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children comic workshop

March 11, 2014

I think it’s my 4th time doing this, being a somewhat mentor at comic workshop. (1st at Depok, 2nd at Serpong, 3rd at BIP..if my memory didn’t betray me). It was (sudden) mandate from my editor at Muffin Graphics two days before (7/3-2014). Considering it’s been weeks since last i saw people whose not my family, i agreed immediately (tbh my current lifestyle is kinda hikkikomori-ish).

My victim this time would be kids from SD Gagas Ceria, a private elementary school near Palasari, Bandung.


Doing this for my fourth time doesn’t turn me suddenly into pro. I don’t hate kids, but i am not a big fan either. Deeper i mingled with them, made me think that kids are delicate, mischievous, yet mysterious creature. They had memory as good as elephants but they can forget things almost immediately. Total enigma.

Most kids who joined this workshop are came from same school but there were kids who aren’t. But i bet they all came from family who had good economy standard. In the morning, while waiting my comrades came (other fellow mentors) i noticed there were no ‘cheap cars’ parked in school front yard. No Avanza, no Kijang, not even any Innova. No kids came with angkot either hahahaha. Most guardian/adult who accompany these kids were their own parents, not their nannies/caretakers. That’s a good sign, i suppose? And they all well behaved. At least, kids in my group were all well mannered.

My group was “Group #2” with six members, Reza (5th grader, male), Marvel (5th grader, male), Faras (2nd grader, female), Numa (4th grader, female), Mutia (4th grader, female), and Kayla (3rd grader, female). Among them, boys are very chatty–especially Marvel who had tendency extorting people around him for extra money. So far nobody fall for his trickery.

Numa and Mutia were also very chatty, maybe because they came from same class. Mutia wanted to combine three ideas for her to-be-comic, but changes repeatedly halfway, while Numa stick to basics, picked one theme only and stay to the end.

Kayla and Faras both very quiet, very shy–but maybe because i am a stranger for them. Kayla gradually became proactive, as for Faras… OH ACTUALLY I LOVE FARAS hahahaha. Her comic idea completely mimic a popular folktales published before, i let her with that idea considering her age (youngest from all participants that day) but my editor didn’t approve it. We suggested a change and she followed obediently. Such a sweet kid! Despite her young age she’s done with her task as the fastest. And when other kids running around because they are tired and bored writing for hours, Faras just sat beside me, quietly reading books provided to her. She and her older brother were not from SD Gagas Ceria, but their mother working at that school. Faras’s mother asked me about her daughter upbringing, was her daughter bring me troubles or not, etc. From her i learned that Faras actually loves to write/making story. Too bad in that occasion she didn’t show us her potential. It make me wonders… why parents who concern most with their children upbringing got the most talented one? In my previous tutoring session, at BIP last year a mom also asked me how to sharpen her daughter’s talent. i responded with a diplomatic answer, because her kid’s story actually the most shining one, outshines all entries at that workshop session.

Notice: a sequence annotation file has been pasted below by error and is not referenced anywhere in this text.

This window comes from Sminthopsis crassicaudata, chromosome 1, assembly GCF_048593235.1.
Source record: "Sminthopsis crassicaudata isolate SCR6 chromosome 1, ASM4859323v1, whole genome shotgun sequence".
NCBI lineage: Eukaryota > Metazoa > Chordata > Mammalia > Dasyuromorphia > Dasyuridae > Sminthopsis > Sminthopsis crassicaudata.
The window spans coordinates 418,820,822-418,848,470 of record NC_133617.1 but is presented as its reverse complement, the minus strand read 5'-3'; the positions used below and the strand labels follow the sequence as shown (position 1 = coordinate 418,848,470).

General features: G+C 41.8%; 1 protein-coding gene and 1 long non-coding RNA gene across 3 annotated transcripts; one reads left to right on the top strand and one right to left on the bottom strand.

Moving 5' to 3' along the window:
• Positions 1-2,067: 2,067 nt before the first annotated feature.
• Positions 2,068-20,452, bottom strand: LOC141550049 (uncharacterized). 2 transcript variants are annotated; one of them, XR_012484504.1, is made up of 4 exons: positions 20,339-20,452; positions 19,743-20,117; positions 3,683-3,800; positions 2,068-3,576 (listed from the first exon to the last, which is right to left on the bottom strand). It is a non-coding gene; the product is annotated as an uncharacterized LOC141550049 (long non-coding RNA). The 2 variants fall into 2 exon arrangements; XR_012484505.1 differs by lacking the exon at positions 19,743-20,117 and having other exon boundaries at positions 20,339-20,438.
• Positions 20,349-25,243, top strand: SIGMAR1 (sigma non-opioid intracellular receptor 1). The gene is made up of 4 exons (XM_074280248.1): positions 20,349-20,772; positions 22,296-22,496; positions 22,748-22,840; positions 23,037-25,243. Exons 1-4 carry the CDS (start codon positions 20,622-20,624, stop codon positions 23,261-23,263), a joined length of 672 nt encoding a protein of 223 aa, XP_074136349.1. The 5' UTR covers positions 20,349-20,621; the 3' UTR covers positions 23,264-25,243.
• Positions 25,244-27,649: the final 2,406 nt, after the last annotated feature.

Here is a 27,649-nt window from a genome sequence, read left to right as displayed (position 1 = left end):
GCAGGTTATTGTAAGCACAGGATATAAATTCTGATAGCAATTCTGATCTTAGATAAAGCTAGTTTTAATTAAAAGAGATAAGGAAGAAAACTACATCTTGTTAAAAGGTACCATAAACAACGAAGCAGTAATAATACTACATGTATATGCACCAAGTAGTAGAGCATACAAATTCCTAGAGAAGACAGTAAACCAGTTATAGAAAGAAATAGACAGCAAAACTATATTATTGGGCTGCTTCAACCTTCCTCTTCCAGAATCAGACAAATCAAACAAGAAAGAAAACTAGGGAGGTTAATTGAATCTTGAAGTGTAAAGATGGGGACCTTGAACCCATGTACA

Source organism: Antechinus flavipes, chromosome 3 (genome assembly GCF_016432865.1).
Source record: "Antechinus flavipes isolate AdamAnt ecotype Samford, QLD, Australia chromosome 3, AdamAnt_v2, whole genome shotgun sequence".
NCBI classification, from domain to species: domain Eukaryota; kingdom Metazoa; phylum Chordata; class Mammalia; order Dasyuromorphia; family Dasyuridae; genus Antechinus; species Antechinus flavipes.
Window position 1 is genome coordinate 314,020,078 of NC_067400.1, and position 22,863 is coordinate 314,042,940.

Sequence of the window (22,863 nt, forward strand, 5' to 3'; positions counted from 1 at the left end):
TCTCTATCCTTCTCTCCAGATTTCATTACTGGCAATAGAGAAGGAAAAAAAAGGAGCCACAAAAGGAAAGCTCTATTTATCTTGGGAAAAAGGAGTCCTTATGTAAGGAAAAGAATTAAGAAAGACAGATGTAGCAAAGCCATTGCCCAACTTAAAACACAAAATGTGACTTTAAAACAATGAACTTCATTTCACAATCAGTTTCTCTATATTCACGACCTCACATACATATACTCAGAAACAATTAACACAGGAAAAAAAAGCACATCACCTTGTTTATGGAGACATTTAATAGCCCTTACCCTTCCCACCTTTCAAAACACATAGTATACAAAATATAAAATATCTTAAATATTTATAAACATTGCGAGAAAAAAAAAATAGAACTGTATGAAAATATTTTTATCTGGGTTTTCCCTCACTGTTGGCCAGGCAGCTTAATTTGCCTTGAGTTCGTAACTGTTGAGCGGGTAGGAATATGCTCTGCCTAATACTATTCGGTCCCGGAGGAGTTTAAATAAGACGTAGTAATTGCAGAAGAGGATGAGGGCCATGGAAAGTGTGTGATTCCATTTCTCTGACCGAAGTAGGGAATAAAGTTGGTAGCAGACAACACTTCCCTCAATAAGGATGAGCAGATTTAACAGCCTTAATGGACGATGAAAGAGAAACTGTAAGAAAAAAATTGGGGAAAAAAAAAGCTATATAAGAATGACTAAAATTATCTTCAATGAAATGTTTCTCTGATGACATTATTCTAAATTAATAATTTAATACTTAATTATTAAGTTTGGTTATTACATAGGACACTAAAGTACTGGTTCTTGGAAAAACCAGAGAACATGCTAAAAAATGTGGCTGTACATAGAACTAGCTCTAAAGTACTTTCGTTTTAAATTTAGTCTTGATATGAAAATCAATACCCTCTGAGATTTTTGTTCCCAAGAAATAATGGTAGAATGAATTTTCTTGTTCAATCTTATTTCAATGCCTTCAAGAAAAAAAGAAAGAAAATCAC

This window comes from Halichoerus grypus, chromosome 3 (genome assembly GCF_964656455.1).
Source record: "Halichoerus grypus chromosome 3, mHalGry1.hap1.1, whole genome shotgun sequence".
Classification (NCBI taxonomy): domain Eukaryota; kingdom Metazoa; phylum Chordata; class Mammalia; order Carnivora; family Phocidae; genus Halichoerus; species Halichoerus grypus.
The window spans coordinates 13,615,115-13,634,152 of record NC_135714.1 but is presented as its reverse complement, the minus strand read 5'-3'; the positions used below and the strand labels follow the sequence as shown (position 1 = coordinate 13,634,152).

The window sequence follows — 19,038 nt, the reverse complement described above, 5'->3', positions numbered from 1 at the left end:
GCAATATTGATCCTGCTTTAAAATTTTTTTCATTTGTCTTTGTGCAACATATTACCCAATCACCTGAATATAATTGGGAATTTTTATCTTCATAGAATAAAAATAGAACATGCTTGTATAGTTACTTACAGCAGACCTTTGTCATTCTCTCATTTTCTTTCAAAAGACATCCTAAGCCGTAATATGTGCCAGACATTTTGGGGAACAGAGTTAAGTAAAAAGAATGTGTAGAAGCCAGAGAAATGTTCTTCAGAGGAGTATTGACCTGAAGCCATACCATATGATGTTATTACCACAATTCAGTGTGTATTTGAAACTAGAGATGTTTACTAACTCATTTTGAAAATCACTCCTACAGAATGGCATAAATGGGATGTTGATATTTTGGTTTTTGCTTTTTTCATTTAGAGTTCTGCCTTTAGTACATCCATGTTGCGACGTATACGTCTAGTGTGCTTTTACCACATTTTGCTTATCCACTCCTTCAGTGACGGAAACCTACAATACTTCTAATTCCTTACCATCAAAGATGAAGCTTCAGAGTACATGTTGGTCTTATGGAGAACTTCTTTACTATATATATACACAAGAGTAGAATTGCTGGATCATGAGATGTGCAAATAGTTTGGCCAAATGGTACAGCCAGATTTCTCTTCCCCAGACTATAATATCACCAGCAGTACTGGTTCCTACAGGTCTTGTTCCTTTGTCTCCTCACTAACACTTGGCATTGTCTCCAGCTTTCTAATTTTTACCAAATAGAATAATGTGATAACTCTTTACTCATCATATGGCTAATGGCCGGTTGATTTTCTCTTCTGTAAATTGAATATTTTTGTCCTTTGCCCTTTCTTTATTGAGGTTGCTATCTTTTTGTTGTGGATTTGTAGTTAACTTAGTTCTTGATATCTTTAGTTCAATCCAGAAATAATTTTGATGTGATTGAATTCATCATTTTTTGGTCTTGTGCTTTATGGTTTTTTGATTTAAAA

One hour before the program ends, a last kid appeared. She’s late because her other extracurricular activities (a taekwondo and a ballet lesson, if I’m not mistaken). Her name was Nayna, a 3rd grader. My editor toss her to my group, saying that i seem very patient handling children. No i’m not. I’m not even funny like Faisal, understanding like Rendra, or even playful like other mentors. I’m too lethargic to resist any force. Good thing Nayna was a cooperative one so her comic could be done in one hour. Naturally Nayna also the last who went home. Thing which amaze me is… before she departed, she flipped her chair on top of table–so whoever had to sweep the floor can do his/her job easier. I don’t want to left bad impression too, so i followed her example, flipped all remaining chairs.

I really have no stamina because my current hikkikomori lifestyle. When i finally back to my room, I slept like a log for 12 hours.


My final opinion about stories generated from this workshop: i think children who had similar background tends to write story similarly. Why, i wonder?

Other personal anecdote about SD Gagas Ceria: usually i draw comics about children at their natural habitat, at elementary schools–and i always referenced to elementary school i was attended to. My school was a private one, but it had a long history so people in my hometown often forgot that it was a private school and mistook it with government’s school/SD Negeri. It has modest appearance too. Black chalkboard, sets of wooden chairs and tables…each class should had at least 40 students, or 50 pupils, so it’s common to see each table had two or three residents. A typical view of any common elementary school you can see throughout Indonesia. SO I THOUGHT EVERY ELEMENTARY SCHOOL WAS SAME INSIDE HAHAHAHA. But recent tour at SD Gagas Ceria changed my perspective. They had costume made chair and table, with hook to hang your bag on the side of table, each table for each student, locker for each student and max quantity of each class not exceed 25 students. So this is how a real luxurious private school should look like…

I have to change my drawing in my next works following this new revelation.

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